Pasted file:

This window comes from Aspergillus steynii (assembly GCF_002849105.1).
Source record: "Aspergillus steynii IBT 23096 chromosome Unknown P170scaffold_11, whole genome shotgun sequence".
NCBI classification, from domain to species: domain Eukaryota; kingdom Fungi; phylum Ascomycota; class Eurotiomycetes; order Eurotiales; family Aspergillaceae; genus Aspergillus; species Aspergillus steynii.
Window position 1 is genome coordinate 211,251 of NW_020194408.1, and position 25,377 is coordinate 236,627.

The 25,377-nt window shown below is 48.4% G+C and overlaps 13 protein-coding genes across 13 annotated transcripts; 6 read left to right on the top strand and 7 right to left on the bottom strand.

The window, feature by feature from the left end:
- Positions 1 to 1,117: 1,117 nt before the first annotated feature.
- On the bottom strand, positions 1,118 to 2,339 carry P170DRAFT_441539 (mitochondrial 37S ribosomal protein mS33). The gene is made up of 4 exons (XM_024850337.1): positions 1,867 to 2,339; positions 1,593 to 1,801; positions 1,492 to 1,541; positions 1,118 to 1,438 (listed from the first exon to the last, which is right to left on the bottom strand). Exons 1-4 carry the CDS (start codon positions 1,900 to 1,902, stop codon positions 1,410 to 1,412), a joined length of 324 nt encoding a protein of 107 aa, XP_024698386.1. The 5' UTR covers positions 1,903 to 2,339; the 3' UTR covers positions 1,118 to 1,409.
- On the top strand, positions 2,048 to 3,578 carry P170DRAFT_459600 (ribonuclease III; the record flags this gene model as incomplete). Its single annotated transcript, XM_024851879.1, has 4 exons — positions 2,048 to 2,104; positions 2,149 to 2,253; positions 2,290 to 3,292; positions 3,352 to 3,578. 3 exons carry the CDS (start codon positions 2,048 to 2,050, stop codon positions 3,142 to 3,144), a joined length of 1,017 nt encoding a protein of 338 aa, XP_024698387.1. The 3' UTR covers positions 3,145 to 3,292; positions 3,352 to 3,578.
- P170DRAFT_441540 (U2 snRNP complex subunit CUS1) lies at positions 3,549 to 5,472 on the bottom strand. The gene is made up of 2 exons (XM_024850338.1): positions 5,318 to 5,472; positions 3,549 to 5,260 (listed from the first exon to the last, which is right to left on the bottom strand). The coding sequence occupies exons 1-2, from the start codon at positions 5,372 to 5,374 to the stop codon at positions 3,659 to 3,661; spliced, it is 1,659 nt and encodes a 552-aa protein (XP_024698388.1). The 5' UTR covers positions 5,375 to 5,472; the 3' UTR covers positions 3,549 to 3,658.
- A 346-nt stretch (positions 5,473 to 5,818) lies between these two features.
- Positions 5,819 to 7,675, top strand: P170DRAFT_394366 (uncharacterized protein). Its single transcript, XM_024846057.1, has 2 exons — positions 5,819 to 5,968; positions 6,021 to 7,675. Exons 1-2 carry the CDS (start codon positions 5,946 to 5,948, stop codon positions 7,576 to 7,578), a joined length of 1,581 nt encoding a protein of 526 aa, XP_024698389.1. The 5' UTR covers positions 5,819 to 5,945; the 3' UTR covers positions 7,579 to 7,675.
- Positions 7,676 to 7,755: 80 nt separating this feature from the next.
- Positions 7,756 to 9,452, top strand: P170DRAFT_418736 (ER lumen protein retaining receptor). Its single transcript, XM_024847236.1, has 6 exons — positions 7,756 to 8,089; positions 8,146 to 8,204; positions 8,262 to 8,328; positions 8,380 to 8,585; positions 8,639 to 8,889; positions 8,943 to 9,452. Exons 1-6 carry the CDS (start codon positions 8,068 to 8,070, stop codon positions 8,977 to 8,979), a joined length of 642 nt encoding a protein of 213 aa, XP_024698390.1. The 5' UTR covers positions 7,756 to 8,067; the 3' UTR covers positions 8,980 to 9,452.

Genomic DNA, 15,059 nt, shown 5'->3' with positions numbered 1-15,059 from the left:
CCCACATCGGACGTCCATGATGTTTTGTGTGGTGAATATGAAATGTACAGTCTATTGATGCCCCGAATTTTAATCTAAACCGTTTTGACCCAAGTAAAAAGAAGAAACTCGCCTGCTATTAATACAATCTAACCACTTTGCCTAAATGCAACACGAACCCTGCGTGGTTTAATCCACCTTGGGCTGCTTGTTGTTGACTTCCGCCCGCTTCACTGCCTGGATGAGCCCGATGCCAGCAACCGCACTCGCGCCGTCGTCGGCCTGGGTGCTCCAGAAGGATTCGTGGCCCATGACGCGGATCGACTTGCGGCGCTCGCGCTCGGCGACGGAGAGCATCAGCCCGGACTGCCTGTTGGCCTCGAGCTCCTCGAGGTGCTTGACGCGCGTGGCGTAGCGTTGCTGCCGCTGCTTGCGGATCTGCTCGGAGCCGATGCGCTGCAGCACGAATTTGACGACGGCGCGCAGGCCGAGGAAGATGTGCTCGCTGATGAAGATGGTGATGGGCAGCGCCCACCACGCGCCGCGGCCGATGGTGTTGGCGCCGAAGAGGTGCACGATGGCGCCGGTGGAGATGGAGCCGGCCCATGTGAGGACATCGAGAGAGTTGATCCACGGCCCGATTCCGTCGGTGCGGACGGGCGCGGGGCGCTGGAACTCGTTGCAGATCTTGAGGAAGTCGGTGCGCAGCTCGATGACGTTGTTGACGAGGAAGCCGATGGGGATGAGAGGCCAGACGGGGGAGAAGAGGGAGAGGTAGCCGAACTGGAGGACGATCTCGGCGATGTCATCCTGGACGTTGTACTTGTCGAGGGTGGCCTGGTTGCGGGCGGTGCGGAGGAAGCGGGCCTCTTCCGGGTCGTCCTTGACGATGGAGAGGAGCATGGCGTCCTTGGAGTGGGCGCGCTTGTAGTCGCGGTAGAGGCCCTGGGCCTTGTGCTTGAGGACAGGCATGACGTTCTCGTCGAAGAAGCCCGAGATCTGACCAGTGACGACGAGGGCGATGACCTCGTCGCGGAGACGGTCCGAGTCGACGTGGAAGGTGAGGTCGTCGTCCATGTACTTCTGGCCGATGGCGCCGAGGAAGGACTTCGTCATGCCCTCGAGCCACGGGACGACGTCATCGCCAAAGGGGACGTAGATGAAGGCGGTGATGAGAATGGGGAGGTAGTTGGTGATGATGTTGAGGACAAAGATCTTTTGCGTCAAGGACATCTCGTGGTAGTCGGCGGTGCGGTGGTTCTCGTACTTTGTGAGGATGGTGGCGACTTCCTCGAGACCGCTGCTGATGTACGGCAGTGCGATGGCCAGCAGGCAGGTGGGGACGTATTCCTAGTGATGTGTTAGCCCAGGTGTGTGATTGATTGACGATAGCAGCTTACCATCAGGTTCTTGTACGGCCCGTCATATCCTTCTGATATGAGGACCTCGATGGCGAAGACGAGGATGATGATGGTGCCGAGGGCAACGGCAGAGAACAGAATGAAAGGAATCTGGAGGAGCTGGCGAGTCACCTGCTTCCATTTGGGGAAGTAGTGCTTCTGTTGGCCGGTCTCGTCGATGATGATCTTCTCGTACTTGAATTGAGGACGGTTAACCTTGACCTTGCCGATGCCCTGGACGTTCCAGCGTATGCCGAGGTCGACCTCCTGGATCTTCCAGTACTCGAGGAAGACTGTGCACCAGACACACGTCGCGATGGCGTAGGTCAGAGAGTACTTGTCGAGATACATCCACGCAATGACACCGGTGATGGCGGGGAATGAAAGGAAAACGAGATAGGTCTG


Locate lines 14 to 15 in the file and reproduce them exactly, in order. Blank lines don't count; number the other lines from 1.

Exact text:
- Positions 7,756 to 9,452, top strand: P170DRAFT_418736 (ER lumen protein retaining receptor). Its single transcript, XM_024847236.1, has 6 exons — positions 7,756 to 8,089; positions 8,146 to 8,204; positions 8,262 to 8,328; positions 8,380 to 8,585; positions 8,639 to 8,889; positions 8,943 to 9,452. Exons 1-6 carry the CDS (start codon positions 8,068 to 8,070, stop codon positions 8,977 to 8,979), a joined length of 642 nt encoding a protein of 213 aa, XP_024698390.1. The 5' UTR covers positions 7,756 to 8,067; the 3' UTR covers positions 8,980 to 9,452.

Genomic DNA, 15,059 nt, shown 5'->3' with positions numbered 1-15,059 from the left: